The great majority of U.S. citizens east of the Mississippi have engaged in popular January 2018 conversations – first, “it is so, so [insert profanity of choice] cold outside.” In the greater D.C. metropolitan area, that is quickly followed by “why are the [choose another profanity] schools closed AGAIN?” Involuntary confinement to home offices has allowed energy policy observers to freely opine on the impacts of winter storms and the deep-freeze. Articles and blogs are piling up like …
While “Deep Freeze 2018” (there isn’t yet a catchy “Polar Vortex” phrase for this event, and “snow bomb” doesn’t apply in D.C. where less than one inch fell last week) hasn’t caused actual freezing of pipelines as seen in 2014, it has once again highlighted some fundamental truths. A diverse fuel mix is incredibly important to keeping lights and heat going. Intermittent renewable sources that depend upon ideal weather conditions cannot get the job done alone, especially given the current state of storage technology and the transmission grid.
Reviewing triple-digit spot gas prices over the weekend inspired me to take my daughter and her friends to “The Last Jedi” and buy extra-large popcorns as it seemed less expensive than sitting inside another day with two gas fireplaces running. I don’t have dual-fuel fireplaces and so cannot emulate some of the power plants which burned wood waste to make it through (thereby adding to renewable energy’s share of the Deep Freeze power mix).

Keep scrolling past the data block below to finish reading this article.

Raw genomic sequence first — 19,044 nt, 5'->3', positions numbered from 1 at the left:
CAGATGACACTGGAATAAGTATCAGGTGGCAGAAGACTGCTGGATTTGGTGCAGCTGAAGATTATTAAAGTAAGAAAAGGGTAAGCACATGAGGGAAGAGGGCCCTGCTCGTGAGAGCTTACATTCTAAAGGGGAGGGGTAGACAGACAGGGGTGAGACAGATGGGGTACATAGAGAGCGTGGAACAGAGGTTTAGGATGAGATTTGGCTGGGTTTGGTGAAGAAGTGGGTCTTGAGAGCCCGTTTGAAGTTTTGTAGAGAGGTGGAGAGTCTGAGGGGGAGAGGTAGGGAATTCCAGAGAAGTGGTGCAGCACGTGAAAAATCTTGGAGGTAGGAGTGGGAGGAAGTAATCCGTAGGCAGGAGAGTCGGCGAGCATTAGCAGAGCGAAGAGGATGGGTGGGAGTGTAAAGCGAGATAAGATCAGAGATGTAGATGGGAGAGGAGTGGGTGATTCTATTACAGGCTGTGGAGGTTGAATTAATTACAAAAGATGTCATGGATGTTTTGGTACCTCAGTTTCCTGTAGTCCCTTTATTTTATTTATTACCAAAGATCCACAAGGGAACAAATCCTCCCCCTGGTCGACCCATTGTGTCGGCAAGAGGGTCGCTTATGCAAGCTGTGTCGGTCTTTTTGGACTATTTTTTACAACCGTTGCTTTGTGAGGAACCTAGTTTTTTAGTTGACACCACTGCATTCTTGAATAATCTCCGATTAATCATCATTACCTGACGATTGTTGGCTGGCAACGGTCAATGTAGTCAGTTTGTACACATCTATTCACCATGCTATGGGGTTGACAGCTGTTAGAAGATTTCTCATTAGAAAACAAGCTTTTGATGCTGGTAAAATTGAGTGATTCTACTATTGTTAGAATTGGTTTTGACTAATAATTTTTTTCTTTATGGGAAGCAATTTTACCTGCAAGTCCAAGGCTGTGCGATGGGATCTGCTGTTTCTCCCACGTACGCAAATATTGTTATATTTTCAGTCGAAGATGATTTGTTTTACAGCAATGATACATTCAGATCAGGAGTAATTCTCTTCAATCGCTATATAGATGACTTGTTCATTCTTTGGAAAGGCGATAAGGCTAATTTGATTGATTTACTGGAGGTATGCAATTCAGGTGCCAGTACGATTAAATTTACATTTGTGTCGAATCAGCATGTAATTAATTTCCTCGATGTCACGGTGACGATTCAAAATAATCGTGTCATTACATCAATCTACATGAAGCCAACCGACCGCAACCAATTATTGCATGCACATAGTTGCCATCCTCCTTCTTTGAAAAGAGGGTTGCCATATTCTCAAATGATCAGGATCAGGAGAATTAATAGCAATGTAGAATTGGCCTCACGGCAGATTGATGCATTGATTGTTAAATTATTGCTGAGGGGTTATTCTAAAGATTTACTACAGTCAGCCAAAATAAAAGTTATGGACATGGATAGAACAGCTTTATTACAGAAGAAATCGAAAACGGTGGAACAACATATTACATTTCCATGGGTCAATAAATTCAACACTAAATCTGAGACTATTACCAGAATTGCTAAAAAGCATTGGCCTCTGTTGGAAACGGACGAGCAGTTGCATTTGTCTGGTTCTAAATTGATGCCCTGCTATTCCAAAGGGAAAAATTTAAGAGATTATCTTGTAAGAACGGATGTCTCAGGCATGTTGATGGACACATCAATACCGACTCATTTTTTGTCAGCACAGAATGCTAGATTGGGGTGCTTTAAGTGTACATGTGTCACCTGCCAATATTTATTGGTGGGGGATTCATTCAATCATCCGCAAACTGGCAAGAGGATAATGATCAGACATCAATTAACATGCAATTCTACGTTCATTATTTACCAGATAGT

In late December, analysts at Bloomberg New Energy Finance noted that natural gas prices had crept up to $18/mm BTU, already making coal more economical to run. Last week, DOE’s Office of Fossil Energy reported that “coal was the leading provider of electricity for heating in the East” and that “[c]oal beat out every other form of power plant in the federally overseen PJM electricity market.”
DOE also cited Florida’s Jacksonville Energy Authority (JEA), as reporting fuel dispatch prices for natural gas plants ranging from $6.73/mm BTU to $9.59/mm BTU, while dispatch from coal-only plants showed as $2.38/mm BTU to $3.9/mm BTU. What looks like small differences in fuel prices translates to large impacts on power costs.
Deep Freeze 2018 isn’t just a “coal rules” story. Instead, it reminds us that stable baseload resources that are ready to run are still the backbone of the power grid. If we push too many coal, nuclear and natural gas plants out of the market, in crunch-time, we will rely too much on fuel oil, as occurred in ISO New England and New York last week.
Yesterday, the Federal Energy Regulatory Authority unanimously rejected DOE’s proposed “Grid Reliability and Resilience Pricing Rule” which sought to guarantee compensation for some plants that keep a robust fuel supply on-site and can respond handily in extreme situations. In the wake of Deep Freeze 2018, that surprise move may raise even more questions about what to do next time it’s this cold outside.